Are they in financial trouble that immediately needs some action? Are they up to date on their RMPC claims? Is cash flow ok? Are they meeting their responsibilities under the 200 plus pieces of legislation we need to consider before we scratch ourselves.  Make a call to the Department of Local Government , chat to your relationship manager – what issues do they have with this council, what support can they offer you and the new incoming CEO.  Call the LGAQ, tell them you’re here and see what they can help with.  Likewise, LGMA are always a great support.  Contact your ROC – connect, network with your neighboring CEO’s and see what support they can offer you.

Where are the staff at?

Take your time with this one.  You’ve just walked in the door and you can bet your last dollar they’ve talked about you coming, they’ve Googled you, and they’ve stalked your socials.  They’ve asked around after you and they’ve probably heard good and bad things and there’s a fair chance that none of it is true.  They are likely nervous, change is afoot, and a new CEO is a big, big deal, especially in a small council.  Let them feel you out, answer their questions, talk to them.  Be there.  Don’t tell them how you lead, show them.  Over the first few weeks, have some conversations (outside of those you’re having already about the operations of the council) – What’s going on for you?  What’s working? What’s not?  Again,  try to hear what is not being said.

Where is the community at?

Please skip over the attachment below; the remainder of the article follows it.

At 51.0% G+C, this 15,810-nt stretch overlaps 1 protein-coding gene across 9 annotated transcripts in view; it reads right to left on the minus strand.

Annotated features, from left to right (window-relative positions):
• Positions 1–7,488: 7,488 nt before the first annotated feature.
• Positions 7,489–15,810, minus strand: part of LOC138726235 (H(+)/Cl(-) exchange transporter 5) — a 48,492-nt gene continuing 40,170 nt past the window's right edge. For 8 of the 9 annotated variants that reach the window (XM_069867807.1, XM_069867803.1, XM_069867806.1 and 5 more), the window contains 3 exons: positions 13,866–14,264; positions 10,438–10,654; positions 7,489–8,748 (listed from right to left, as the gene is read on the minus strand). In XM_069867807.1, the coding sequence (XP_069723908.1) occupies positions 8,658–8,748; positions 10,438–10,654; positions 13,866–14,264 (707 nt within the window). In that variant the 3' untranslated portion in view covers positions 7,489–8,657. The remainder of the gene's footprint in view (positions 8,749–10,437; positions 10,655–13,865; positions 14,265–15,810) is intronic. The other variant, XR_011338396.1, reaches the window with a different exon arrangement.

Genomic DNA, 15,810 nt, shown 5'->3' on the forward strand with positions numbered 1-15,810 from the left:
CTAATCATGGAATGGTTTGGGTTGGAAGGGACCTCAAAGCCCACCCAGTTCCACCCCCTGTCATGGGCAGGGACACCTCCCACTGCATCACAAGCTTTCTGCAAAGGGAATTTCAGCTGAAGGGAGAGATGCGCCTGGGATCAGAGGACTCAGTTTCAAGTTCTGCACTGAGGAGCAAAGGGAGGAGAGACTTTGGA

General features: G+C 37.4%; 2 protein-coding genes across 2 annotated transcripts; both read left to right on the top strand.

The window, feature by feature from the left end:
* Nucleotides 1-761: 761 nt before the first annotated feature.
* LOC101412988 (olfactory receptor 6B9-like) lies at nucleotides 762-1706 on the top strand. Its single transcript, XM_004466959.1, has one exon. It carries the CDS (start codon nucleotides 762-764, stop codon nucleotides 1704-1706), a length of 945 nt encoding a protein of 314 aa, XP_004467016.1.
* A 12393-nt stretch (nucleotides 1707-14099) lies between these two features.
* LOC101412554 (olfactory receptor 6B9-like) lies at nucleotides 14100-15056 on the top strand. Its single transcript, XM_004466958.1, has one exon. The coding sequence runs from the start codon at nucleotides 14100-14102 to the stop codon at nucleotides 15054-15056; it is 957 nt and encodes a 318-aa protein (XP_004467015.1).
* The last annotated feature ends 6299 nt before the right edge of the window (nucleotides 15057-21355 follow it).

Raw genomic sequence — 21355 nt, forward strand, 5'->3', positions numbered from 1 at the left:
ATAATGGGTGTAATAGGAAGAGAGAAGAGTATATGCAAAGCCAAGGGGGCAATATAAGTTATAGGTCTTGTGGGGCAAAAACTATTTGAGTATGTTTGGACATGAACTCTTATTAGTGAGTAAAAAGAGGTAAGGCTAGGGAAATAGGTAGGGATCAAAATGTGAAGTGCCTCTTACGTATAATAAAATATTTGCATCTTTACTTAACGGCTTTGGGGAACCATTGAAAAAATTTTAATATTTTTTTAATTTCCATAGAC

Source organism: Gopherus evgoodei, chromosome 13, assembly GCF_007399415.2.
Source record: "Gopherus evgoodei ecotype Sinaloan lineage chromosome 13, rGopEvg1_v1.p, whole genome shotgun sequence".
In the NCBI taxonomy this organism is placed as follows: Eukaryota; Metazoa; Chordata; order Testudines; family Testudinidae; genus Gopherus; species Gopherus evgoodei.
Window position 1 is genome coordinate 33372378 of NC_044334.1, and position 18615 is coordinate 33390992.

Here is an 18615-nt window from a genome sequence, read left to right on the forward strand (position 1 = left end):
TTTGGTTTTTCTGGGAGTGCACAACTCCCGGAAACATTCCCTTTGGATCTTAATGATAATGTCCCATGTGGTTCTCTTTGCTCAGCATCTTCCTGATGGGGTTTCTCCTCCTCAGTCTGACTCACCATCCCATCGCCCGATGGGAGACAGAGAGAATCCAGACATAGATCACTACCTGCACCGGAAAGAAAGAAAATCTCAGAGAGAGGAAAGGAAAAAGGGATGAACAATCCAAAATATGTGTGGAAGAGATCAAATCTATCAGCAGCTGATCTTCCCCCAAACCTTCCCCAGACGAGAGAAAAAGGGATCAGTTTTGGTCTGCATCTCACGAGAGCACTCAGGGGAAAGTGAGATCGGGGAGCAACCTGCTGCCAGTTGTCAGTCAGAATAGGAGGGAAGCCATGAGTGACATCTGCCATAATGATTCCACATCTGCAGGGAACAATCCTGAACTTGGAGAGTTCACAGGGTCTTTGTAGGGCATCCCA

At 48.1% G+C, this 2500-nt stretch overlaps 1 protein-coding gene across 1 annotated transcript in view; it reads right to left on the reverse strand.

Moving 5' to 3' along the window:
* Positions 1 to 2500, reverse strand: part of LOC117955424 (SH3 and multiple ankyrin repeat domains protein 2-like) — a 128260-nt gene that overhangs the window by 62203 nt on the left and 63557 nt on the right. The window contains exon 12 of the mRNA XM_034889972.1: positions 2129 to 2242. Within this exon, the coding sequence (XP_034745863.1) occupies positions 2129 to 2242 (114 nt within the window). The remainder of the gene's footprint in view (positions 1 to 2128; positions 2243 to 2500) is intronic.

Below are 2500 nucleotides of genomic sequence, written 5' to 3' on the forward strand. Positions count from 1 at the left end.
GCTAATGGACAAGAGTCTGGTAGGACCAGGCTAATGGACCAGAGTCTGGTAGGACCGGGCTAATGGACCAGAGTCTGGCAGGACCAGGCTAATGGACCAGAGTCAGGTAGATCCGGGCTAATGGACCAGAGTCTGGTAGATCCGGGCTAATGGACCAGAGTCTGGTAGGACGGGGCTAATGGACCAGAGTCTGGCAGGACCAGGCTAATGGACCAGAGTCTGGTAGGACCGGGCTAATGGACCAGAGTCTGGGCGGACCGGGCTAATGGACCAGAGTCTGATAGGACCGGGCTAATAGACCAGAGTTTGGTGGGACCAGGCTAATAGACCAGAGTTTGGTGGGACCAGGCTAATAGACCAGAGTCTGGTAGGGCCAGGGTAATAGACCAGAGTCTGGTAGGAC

I know what a good small community feels like having spent much of my life in them.  I can tell how a community is going just by walking down the street, stepping into the pub or the shops.  It’s a vibe.  Because of that, I can also tell when things aren’t going great in a community.  Learn how to do this – talk to people, feel into the place, get out and about, go to the Trivia night, the local markets.  Listen, feel, pay attention.  Talk to some key community members, and then seek out opportunities to talk to some other community members, the quieter less prominent ones.  They often have some wonderful insights for you.

Then – sit down and decide where you will put your focus outside of the day to day operations.  What projects can you contribute to, what culture or morale issues have you identified that you can positively contribute to and how?  What do the Mayor and Councillors really need right now?  Do that.

Also…..fill the gaps.  If there are vacant positions, fill them asap – do not let the new CEO walk into holes everywhere in the organisation.  If a review of the structure is upcoming, then don’t cement anything in place, get in short term contractors or locums, but don’t leave the positions vacant.